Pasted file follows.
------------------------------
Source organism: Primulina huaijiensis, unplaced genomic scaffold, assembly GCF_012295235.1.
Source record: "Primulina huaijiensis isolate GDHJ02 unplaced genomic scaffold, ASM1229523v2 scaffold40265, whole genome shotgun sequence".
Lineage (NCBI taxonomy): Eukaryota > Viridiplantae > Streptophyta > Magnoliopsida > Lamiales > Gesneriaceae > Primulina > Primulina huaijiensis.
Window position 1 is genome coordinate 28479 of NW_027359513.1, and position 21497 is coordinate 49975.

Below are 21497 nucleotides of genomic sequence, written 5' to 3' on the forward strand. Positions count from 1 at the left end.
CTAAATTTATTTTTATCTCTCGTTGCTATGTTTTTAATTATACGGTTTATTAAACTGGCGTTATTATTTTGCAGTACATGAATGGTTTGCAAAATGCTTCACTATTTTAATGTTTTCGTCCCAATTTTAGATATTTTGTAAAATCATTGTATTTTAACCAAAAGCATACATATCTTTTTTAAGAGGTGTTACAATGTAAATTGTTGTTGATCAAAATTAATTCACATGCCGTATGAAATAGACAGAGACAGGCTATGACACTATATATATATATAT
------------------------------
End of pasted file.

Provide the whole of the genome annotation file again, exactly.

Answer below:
Source organism: Primulina huaijiensis, unplaced genomic scaffold, assembly GCF_012295235.1.
Source record: "Primulina huaijiensis isolate GDHJ02 unplaced genomic scaffold, ASM1229523v2 scaffold40265, whole genome shotgun sequence".
Lineage (NCBI taxonomy): Eukaryota > Viridiplantae > Streptophyta > Magnoliopsida > Lamiales > Gesneriaceae > Primulina > Primulina huaijiensis.
Window position 1 is genome coordinate 28479 of NW_027359513.1, and position 21497 is coordinate 49975.

Below are 21497 nucleotides of genomic sequence, written 5' to 3' on the forward strand. Positions count from 1 at the left end.
CTAAATTTATTTTTATCTCTCGTTGCTATGTTTTTAATTATACGGTTTATTAAACTGGCGTTATTATTTTGCAGTACATGAATGGTTTGCAAAATGCTTCACTATTTTAATGTTTTCGTCCCAATTTTAGATATTTTGTAAAATCATTGTATTTTAACCAAAAGCATACATATCTTTTTTAAGAGGTGTTACAATGTAAATTGTTGTTGATCAAAATTAATTCACATGCCGTATGAAATAGACAGAGACAGGCTATGACACTATATATATATATAT